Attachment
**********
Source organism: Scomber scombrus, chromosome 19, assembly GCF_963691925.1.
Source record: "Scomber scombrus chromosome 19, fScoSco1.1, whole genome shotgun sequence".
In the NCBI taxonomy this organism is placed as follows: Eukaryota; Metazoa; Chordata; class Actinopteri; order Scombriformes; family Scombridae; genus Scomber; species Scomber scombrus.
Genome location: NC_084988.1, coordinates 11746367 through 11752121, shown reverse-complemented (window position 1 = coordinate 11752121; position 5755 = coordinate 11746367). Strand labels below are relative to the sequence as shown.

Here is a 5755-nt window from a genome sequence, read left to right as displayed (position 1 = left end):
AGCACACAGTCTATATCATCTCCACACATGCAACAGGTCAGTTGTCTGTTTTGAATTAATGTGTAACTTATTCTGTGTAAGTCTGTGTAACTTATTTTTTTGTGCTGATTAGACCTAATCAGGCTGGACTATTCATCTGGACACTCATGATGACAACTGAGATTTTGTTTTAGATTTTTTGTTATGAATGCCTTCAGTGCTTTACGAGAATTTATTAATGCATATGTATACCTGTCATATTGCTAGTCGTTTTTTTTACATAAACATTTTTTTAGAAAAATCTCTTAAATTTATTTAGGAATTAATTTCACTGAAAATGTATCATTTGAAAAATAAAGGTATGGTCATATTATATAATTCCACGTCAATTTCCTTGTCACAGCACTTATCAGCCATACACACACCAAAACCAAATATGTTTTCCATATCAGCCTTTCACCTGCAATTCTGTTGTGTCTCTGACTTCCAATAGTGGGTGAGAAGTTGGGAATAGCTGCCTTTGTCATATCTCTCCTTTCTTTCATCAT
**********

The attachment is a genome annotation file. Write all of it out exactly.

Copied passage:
Source organism: Scomber scombrus, chromosome 19, assembly GCF_963691925.1.
Source record: "Scomber scombrus chromosome 19, fScoSco1.1, whole genome shotgun sequence".
In the NCBI taxonomy this organism is placed as follows: Eukaryota; Metazoa; Chordata; class Actinopteri; order Scombriformes; family Scombridae; genus Scomber; species Scomber scombrus.
Genome location: NC_084988.1, coordinates 11746367 through 11752121, shown reverse-complemented (window position 1 = coordinate 11752121; position 5755 = coordinate 11746367). Strand labels below are relative to the sequence as shown.

Here is a 5755-nt window from a genome sequence, read left to right as displayed (position 1 = left end):
AGCACACAGTCTATATCATCTCCACACATGCAACAGGTCAGTTGTCTGTTTTGAATTAATGTGTAACTTATTCTGTGTAAGTCTGTGTAACTTATTTTTTTGTGCTGATTAGACCTAATCAGGCTGGACTATTCATCTGGACACTCATGATGACAACTGAGATTTTGTTTTAGATTTTTTGTTATGAATGCCTTCAGTGCTTTACGAGAATTTATTAATGCATATGTATACCTGTCATATTGCTAGTCGTTTTTTTTACATAAACATTTTTTTAGAAAAATCTCTTAAATTTATTTAGGAATTAATTTCACTGAAAATGTATCATTTGAAAAATAAAGGTATGGTCATATTATATAATTCCACGTCAATTTCCTTGTCACAGCACTTATCAGCCATACACACACCAAAACCAAATATGTTTTCCATATCAGCCTTTCACCTGCAATTCTGTTGTGTCTCTGACTTCCAATAGTGGGTGAGAAGTTGGGAATAGCTGCCTTTGTCATATCTCTCCTTTCTTTCATCAT